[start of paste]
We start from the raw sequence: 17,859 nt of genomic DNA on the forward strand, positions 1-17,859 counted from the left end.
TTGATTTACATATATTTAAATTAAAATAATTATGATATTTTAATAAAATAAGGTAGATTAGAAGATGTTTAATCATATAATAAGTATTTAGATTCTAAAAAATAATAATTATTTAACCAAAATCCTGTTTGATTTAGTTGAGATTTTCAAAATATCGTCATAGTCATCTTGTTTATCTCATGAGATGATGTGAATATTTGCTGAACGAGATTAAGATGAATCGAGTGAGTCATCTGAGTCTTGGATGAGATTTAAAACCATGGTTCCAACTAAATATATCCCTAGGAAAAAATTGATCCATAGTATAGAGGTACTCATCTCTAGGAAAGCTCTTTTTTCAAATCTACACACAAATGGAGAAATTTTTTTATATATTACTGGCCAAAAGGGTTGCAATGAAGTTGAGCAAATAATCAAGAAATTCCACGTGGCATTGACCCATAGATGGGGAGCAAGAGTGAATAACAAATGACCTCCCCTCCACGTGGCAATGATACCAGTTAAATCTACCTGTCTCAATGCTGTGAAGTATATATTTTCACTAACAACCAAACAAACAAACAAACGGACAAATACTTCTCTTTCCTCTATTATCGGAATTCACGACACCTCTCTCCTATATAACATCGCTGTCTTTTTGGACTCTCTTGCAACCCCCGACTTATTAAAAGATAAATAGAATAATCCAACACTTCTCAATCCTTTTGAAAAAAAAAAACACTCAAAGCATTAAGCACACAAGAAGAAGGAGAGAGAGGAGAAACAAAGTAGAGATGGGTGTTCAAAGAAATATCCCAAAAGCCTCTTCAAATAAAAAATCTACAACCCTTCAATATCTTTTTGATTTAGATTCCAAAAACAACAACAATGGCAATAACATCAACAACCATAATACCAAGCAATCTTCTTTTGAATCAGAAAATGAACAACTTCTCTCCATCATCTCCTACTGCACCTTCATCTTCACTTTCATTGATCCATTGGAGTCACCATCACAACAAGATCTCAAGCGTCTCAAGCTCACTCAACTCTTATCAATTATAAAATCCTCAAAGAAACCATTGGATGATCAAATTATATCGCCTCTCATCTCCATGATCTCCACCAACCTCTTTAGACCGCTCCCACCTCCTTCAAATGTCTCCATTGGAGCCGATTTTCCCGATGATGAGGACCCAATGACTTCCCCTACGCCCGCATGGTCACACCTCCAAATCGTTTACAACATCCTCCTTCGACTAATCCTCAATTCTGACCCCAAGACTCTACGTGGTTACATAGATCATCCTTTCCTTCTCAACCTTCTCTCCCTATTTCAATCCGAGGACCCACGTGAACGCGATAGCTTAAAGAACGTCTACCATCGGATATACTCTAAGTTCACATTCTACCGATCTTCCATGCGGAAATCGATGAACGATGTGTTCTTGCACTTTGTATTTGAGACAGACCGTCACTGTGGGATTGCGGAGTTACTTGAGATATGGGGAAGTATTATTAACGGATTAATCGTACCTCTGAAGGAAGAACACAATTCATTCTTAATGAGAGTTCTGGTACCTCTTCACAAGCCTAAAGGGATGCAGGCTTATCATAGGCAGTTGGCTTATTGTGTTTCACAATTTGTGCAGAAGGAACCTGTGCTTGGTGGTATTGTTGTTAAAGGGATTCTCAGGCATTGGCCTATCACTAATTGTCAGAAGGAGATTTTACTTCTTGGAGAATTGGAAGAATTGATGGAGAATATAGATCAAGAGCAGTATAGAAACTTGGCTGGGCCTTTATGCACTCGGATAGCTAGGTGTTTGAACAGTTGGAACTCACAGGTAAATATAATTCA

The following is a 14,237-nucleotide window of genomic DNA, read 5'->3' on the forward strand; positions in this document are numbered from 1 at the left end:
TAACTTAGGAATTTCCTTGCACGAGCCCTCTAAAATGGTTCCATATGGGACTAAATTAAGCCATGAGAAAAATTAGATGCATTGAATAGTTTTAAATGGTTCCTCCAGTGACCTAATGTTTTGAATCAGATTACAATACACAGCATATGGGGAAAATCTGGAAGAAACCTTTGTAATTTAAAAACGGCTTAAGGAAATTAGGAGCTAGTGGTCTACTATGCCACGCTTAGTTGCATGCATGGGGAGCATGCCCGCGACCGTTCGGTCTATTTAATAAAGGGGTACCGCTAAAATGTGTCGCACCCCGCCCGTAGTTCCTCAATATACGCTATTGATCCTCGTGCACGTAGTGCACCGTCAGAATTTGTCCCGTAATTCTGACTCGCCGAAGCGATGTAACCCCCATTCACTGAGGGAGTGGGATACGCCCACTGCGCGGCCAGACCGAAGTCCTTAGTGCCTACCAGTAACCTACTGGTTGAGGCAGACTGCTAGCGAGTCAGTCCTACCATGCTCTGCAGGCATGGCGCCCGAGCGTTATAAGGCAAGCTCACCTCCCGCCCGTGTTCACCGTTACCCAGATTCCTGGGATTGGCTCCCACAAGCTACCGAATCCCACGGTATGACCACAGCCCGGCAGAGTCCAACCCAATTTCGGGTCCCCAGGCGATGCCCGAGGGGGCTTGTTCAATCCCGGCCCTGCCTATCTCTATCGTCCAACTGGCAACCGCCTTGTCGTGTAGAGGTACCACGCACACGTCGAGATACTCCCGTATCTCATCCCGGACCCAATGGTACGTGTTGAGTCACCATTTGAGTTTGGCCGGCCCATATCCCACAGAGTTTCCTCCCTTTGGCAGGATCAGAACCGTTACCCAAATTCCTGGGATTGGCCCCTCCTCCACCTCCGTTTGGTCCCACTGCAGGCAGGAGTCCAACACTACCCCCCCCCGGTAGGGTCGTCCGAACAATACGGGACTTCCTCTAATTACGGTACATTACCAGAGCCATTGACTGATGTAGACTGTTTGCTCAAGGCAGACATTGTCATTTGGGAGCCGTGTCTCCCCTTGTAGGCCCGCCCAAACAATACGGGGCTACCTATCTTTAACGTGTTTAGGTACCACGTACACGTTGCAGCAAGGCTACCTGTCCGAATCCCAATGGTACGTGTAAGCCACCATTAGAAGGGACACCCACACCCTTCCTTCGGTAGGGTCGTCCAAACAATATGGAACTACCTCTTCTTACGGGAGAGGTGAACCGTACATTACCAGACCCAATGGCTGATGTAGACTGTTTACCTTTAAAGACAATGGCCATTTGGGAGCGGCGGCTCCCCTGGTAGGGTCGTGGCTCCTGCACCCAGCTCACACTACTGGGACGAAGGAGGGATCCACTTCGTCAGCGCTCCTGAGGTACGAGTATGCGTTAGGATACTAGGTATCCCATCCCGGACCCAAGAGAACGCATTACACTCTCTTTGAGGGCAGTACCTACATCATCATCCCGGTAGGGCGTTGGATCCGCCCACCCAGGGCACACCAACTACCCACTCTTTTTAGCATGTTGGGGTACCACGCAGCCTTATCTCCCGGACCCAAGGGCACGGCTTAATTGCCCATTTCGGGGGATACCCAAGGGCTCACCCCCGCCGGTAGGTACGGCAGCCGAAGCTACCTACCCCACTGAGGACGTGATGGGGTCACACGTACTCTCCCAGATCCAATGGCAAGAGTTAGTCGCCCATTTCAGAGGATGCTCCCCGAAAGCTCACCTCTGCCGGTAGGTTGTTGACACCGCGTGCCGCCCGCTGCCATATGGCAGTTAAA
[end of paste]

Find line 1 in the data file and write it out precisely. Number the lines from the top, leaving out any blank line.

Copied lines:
We start from the raw sequence: 17,859 nt of genomic DNA on the forward strand, positions 1-17,859 counted from the left end.